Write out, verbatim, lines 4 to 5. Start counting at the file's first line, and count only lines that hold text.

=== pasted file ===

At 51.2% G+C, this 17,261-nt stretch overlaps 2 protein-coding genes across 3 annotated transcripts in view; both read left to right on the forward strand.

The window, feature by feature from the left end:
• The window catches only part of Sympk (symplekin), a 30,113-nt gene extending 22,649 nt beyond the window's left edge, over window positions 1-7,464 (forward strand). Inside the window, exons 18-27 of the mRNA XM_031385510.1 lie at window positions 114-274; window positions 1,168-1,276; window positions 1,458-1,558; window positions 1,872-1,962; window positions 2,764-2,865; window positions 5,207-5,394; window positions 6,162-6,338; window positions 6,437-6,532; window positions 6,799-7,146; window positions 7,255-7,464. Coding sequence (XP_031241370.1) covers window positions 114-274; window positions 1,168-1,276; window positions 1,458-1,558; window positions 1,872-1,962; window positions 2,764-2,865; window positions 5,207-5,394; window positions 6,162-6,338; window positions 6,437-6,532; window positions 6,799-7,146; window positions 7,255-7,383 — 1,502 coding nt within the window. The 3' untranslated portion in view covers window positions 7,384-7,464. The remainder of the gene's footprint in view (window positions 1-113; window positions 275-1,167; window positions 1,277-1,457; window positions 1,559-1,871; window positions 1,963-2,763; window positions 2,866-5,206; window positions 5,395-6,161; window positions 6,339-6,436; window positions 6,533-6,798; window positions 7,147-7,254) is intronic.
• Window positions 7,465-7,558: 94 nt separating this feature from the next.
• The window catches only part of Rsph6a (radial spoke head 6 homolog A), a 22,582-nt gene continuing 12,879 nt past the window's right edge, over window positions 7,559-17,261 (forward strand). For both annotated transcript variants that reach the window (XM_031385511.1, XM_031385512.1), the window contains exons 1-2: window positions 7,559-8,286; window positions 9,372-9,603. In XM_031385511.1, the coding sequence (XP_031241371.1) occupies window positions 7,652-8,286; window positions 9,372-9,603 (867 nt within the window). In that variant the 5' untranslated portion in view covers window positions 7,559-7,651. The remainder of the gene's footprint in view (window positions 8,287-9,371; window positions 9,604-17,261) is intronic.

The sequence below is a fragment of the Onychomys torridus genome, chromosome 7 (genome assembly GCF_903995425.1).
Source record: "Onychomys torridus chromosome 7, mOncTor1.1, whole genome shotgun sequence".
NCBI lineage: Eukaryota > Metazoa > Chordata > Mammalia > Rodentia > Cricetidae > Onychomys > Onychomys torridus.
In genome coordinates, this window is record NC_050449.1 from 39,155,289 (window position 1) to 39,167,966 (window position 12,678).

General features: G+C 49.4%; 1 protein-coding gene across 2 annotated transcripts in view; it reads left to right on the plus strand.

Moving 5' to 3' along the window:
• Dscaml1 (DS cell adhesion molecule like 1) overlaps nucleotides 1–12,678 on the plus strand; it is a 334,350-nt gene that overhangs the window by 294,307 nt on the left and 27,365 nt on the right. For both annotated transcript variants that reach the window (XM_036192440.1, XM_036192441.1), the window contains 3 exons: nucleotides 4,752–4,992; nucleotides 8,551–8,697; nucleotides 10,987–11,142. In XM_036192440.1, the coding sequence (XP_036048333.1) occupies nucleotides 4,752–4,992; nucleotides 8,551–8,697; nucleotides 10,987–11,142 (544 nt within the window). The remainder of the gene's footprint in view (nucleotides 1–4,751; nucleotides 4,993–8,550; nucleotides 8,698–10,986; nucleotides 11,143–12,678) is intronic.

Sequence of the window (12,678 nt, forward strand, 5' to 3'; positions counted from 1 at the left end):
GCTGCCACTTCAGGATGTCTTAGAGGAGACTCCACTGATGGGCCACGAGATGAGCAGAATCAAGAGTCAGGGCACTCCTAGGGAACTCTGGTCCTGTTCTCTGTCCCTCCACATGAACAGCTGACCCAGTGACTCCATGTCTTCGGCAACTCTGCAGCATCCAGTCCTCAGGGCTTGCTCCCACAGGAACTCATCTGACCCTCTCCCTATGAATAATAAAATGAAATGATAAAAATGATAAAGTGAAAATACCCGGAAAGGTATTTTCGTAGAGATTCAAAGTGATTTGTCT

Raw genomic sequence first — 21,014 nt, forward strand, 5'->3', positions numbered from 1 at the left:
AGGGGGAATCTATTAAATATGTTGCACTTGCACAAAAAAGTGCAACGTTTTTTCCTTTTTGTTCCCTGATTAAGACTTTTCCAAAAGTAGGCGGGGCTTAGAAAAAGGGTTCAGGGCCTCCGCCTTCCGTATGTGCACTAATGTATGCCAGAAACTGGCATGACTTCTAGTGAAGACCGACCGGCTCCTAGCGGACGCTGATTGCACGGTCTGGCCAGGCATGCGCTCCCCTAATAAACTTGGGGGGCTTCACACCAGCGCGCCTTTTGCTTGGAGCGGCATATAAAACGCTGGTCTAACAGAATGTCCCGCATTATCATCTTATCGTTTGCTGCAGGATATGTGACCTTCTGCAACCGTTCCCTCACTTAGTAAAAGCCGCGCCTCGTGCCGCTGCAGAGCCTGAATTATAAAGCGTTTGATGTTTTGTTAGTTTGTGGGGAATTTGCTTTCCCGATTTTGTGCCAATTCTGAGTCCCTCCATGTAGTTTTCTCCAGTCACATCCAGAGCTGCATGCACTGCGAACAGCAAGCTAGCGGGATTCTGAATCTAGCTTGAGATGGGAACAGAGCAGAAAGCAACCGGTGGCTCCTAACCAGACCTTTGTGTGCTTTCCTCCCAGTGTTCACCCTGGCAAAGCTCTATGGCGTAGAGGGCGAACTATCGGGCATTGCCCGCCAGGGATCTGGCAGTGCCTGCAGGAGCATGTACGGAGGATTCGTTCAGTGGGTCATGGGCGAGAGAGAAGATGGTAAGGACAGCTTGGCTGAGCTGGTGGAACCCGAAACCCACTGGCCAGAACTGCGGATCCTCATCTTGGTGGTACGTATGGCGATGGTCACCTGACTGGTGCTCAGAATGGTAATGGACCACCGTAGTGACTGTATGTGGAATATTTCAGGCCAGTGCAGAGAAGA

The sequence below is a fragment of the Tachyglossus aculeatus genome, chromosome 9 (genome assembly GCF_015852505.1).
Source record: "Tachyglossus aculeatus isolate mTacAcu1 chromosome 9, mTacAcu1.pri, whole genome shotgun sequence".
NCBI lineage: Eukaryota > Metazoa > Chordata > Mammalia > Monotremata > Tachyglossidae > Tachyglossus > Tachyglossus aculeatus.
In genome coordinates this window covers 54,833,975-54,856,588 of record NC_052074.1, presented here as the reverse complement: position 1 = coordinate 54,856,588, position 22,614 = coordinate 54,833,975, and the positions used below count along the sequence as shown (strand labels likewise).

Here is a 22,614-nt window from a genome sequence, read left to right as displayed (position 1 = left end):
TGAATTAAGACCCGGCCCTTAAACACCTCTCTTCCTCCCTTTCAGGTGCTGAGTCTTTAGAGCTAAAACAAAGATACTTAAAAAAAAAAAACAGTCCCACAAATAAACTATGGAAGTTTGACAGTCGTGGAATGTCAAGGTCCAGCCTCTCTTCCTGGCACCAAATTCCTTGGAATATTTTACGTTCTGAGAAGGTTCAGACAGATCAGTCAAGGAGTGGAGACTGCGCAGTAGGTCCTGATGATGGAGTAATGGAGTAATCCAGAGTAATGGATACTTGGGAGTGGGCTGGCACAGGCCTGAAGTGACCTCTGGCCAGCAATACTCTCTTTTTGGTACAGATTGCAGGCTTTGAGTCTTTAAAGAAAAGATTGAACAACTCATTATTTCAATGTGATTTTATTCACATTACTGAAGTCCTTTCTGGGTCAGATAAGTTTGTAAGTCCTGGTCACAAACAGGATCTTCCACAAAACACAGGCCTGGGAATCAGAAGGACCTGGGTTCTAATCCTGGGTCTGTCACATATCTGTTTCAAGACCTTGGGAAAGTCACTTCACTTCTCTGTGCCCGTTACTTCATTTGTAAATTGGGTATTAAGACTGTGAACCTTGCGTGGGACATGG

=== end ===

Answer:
• Window positions 7,465-7,558: 94 nt separating this feature from the next.
• The window catches only part of Rsph6a (radial spoke head 6 homolog A), a 22,582-nt gene continuing 12,879 nt past the window's right edge, over window positions 7,559-17,261 (forward strand). For both annotated transcript variants that reach the window (XM_031385511.1, XM_031385512.1), the window contains exons 1-2: window positions 7,559-8,286; window positions 9,372-9,603. In XM_031385511.1, the coding sequence (XP_031241371.1) occupies window positions 7,652-8,286; window positions 9,372-9,603 (867 nt within the window). In that variant the 5' untranslated portion in view covers window positions 7,559-7,651. The remainder of the gene's footprint in view (window positions 8,287-9,371; window positions 9,604-17,261) is intronic.